The title of this novel is very suitable. The hero, Perry, literally goes for a walk and ends up in fourth century Roman Gaul. There is a bit more to it than that, but it’s a pretty good description.
Twelve year old Australian boy Perry, in the south of France with his family, is attending a Roman festival in Aix, for which his enthusiastic mother has made costumes. While there, he checks out a display which includes a Roman child’s coffin from the fourth century. Roman children’s coffins included the exact age they were when they died.
Perry goes for a walk, picks up a Roman stylus and writes on the ground with it and...voila! Back in Roman times, at a villa which was only a ruin last time he looked at it. The master is just returning from the north after a long trip and somehow Perry(Peregrinus in Latin) is mixed up with the new slaves who have returned with the travel party. Not only that, but he can speak and understand Latin.
Fortunately, the family for whom he is working is quite nice, and he soon makes two friends, Carotus, a fellow slave, and Valentia, the master’s daughter.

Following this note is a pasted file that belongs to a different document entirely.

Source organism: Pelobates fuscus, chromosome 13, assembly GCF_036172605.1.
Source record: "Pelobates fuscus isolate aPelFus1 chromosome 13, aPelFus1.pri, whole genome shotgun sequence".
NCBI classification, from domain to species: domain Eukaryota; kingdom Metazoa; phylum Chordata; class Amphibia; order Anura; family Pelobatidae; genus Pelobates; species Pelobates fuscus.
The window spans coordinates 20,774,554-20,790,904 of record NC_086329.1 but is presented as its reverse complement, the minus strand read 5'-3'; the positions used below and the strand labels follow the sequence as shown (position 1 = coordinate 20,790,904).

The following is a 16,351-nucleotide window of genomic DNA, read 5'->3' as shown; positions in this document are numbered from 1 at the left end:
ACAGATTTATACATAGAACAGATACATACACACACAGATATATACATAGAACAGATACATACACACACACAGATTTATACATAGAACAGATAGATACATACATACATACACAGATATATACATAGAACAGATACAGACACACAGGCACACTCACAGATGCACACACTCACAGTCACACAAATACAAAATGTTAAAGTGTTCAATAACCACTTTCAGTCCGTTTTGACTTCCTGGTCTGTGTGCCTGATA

Naturally he spends a lot of the novel trying to work out how he got there and how to get back to his family, but he soon discovers to his horror that the Roman child who died in Aix is someone he knows and cares about. Can he change history before he goes home?
In the course of the story we are taken through some of the Roman agricultural year and festivals. (Perry agrees the Saturnalia is more fun than Christmas) And there is none of this “don’t step on a butterfly” business. It’s not history when you meet and like the people way back when. Perry works hard to find his way home, but also to save the person who is otherwise doomed to die, by finding out how and where it will happen; thanks to the coffin inscription he already knows when.
It’s a sweet story, and charming. It’s not an exciting adventure, but not meant to be. There is no villain, which makes that easier.
It rather reminds me of her other two most recent novels, in which not a lot happens, but we learn a bit of history and culture, very entertainingly. Somehow it works.
And once again, Anna Ciddor shows her artist skills with the internal illustrations.
The author has done her research, but doesn’t shove it in your face. In fact, her sister, a historian who knows a lot about the era, helped with the research, as did another sister and a nephew. Oh, my goodness, how much work those researchers did!
Well worth a read, for children from about 9-13.
Check out this link from the author’s web site to see what children think of it so far. Hopefully it should be available soon outside Australia.